The middle of January approaches, and for those of us who endeavor to make resolutions (and stick to them) this is often the litmus test. Are you still honouring your commitment to change? Have you faithfully stuck with your resolution and are enjoying this time of renewal and reflection or are you white-knuckling it with gritted teeth waiting for it to be “over”? Perhaps it is a little of both.
Most New Year’s resolutions don’t make it past the finish line in our lives (or even the end of January). This isn’t because of our inability to stick to something (we stick to, and make things happen, everyday). It’s often because of our approach to change. Making a New Year’s resolution is a very cognitive event. What I mean by that is we do it with good intentions but it is in our heads, and often has an intent that reflects, “I should do this”. I should eat better. I should quit smoking. I should get out and exercise more. We may spice up that “should” with investment in a support program, an app or a membership to stiffen our resolve, or add a bit of fun to it, and all of those things can help us to get benefits out of a resolution, but even they may become part of our guilt (rather than a partner in our ultimate success).
Lets break this down a bit further. For the sake of example let’s use weight management as a resolution. Let’s also assume, for the example, that you know how to do this – you’ve embarked on a diet or healthy eating plan before, been able to stick to it, and you have seen the intended results. So you have all the education you need to do this. And for the first few weeks things go well, but after awhile, making a choice between what you “should do” and what you “want to do” gets harder and harder, especially as the number of times you’ve forgone that “want” pile up, and you may (or may not) be seeing the results you hoped for within all this deprivation.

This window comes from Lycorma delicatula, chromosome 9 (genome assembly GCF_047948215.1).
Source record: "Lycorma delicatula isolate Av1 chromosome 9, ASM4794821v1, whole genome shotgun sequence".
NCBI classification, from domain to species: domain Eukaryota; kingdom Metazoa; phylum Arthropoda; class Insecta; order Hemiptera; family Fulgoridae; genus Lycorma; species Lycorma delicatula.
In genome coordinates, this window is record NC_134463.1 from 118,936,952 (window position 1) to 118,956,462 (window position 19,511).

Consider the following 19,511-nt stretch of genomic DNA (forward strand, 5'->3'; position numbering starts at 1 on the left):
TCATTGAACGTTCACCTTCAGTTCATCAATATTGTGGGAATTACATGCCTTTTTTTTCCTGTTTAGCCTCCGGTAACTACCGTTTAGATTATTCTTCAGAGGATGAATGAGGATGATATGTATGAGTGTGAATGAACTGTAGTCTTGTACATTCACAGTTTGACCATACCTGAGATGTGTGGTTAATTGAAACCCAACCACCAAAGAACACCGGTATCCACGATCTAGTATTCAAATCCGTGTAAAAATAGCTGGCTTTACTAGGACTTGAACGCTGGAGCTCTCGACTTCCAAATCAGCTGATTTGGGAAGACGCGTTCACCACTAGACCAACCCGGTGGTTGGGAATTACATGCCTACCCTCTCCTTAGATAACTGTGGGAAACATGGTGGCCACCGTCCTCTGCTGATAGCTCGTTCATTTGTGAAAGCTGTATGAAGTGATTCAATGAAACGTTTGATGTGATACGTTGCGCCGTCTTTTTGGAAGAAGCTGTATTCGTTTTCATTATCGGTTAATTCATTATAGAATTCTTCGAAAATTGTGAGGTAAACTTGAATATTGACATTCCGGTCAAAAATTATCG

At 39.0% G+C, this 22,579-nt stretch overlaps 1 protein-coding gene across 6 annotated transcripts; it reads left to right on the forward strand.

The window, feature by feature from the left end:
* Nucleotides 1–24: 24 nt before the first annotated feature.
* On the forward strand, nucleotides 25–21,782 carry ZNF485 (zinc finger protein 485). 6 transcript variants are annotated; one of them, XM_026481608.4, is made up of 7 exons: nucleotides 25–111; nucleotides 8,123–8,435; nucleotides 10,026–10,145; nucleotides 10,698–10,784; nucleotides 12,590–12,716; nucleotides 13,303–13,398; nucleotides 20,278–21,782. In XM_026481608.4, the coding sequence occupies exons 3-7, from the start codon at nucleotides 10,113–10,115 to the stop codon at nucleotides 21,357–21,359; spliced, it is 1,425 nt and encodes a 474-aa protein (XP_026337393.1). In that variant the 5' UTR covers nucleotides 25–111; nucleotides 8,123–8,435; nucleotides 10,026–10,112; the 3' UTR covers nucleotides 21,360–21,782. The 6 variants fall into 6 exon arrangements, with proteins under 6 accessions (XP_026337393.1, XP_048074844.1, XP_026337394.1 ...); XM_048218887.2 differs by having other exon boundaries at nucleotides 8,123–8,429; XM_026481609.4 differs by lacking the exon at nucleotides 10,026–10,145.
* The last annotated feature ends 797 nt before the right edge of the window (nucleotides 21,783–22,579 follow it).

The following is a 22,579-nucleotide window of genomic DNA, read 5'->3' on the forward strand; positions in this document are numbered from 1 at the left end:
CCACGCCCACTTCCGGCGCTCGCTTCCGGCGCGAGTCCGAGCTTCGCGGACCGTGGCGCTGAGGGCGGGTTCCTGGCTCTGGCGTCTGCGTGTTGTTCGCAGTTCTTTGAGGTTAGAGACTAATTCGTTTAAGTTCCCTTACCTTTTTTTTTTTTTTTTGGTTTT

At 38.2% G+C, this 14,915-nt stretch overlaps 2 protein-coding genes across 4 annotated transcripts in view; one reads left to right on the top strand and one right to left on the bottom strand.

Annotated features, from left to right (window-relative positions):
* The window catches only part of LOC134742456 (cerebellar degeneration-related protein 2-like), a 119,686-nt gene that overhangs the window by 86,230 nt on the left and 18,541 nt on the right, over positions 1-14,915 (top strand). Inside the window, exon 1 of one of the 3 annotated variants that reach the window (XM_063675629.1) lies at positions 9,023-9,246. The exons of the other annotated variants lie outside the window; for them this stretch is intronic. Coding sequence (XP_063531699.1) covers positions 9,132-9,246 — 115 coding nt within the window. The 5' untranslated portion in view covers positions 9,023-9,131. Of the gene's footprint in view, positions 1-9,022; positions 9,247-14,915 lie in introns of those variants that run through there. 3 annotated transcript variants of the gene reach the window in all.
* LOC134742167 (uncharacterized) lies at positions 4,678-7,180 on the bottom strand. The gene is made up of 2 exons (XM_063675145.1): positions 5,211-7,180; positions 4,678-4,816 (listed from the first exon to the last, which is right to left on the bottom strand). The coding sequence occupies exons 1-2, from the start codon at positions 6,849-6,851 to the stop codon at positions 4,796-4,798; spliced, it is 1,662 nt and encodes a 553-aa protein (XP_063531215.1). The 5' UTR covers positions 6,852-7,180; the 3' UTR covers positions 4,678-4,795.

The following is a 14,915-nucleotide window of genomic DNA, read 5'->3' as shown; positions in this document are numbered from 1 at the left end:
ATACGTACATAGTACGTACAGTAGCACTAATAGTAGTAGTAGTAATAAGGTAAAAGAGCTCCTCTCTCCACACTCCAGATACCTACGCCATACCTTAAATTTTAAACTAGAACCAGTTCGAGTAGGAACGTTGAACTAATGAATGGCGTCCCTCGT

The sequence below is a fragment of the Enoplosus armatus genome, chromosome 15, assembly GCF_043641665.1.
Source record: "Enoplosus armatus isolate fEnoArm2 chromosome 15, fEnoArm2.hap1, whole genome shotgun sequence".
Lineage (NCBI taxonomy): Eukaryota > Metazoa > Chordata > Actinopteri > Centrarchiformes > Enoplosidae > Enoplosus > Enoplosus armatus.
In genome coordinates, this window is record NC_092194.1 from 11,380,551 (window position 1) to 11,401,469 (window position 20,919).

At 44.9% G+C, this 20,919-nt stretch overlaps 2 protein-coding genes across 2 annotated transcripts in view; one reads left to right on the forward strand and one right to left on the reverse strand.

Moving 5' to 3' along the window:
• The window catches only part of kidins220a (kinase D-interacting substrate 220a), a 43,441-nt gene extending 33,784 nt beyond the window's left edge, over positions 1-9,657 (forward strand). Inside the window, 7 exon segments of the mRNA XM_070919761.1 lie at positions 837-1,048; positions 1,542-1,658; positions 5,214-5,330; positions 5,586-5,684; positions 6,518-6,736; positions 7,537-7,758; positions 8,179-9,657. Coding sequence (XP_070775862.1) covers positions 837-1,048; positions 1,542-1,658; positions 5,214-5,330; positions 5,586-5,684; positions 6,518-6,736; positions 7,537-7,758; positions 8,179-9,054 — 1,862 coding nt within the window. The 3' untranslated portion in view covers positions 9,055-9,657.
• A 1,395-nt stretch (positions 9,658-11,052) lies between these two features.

This is pretty typical of most people’s journey through a resolution (weight loss or any other). You create a “rule” to do something differently and you “stack” that rule in front of everything you do in a day. Breakfast? Rather than the usual you opt for plain yogurt and berries. Coffee? No latte for you, just black. On it goes. Except that the stacking your New Year’s resolution as the first commitment you honour in any given scenario throughout the day is artificial. Can you see yourself looking at everything you do, eat or decide through the lens of whether or not it meets your resolution goal over the long term? Can you see yourself doing that for the rest of your life? To make this point, think about this - not one person in a retirement home is “dieting” – this is not something most of us will ever do for life. This striving through rules is often what happens through good intention but with cognitive (mental, rather than whole-life) execution; business meeting with your bosses over a meal and pretty soon all you can think about at that table is what you should or should not be eating, rather than focusing on the meeting content. Or worse, you are trying to do both. Ever wonder why when you embark on making a change you are so exhausted? Stacking a rules based intent in front of everything else you do gives you the temporary motivation and ability needed to make choices consistent with your resolution, but you have to hold everything else behind it – that is a lot of life to hold back – it’s tiring. To add to this your inner critic may have already told you that you have no chance of succeeding (long term) at your resolution. This furthers the effect of us getting “tight”. We tell ourselves “No! This time it will be different! You wait and see!” and we bear down in our change with all the finesse of a bulldozer – we create rules for ourselves.